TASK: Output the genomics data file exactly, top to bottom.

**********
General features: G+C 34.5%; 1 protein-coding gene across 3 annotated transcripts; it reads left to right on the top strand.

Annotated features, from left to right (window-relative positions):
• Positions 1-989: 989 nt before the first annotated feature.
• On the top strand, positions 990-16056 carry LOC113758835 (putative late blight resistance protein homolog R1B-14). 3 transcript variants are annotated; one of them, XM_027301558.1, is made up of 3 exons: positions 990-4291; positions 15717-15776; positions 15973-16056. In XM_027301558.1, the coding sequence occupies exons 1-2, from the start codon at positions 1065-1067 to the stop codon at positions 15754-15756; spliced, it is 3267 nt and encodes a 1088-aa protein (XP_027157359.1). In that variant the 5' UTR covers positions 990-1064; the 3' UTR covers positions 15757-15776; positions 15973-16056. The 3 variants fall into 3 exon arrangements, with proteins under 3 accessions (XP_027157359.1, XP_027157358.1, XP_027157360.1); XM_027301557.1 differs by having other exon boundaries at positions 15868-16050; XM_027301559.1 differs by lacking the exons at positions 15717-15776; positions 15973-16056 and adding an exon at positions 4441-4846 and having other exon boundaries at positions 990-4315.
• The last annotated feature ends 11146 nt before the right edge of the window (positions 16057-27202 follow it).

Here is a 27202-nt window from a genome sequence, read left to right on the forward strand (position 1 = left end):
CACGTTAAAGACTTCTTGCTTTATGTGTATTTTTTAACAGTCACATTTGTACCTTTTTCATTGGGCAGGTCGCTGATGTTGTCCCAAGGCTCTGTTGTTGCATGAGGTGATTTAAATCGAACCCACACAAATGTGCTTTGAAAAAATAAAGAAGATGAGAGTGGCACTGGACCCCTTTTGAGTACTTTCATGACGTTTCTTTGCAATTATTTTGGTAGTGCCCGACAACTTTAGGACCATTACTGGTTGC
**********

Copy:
General features: G+C 34.5%; 1 protein-coding gene across 3 annotated transcripts; it reads left to right on the top strand.

Annotated features, from left to right (window-relative positions):
• Positions 1-989: 989 nt before the first annotated feature.
• On the top strand, positions 990-16056 carry LOC113758835 (putative late blight resistance protein homolog R1B-14). 3 transcript variants are annotated; one of them, XM_027301558.1, is made up of 3 exons: positions 990-4291; positions 15717-15776; positions 15973-16056. In XM_027301558.1, the coding sequence occupies exons 1-2, from the start codon at positions 1065-1067 to the stop codon at positions 15754-15756; spliced, it is 3267 nt and encodes a 1088-aa protein (XP_027157359.1). In that variant the 5' UTR covers positions 990-1064; the 3' UTR covers positions 15757-15776; positions 15973-16056. The 3 variants fall into 3 exon arrangements, with proteins under 3 accessions (XP_027157359.1, XP_027157358.1, XP_027157360.1); XM_027301557.1 differs by having other exon boundaries at positions 15868-16050; XM_027301559.1 differs by lacking the exons at positions 15717-15776; positions 15973-16056 and adding an exon at positions 4441-4846 and having other exon boundaries at positions 990-4315.
• The last annotated feature ends 11146 nt before the right edge of the window (positions 16057-27202 follow it).

Here is a 27202-nt window from a genome sequence, read left to right on the forward strand (position 1 = left end):
CACGTTAAAGACTTCTTGCTTTATGTGTATTTTTTAACAGTCACATTTGTACCTTTTTCATTGGGCAGGTCGCTGATGTTGTCCCAAGGCTCTGTTGTTGCATGAGGTGATTTAAATCGAACCCACACAAATGTGCTTTGAAAAAATAAAGAAGATGAGAGTGGCACTGGACCCCTTTTGAGTACTTTCATGACGTTTCTTTGCAATTATTTTGGTAGTGCCCGACAACTTTAGGACCATTACTGGTTGC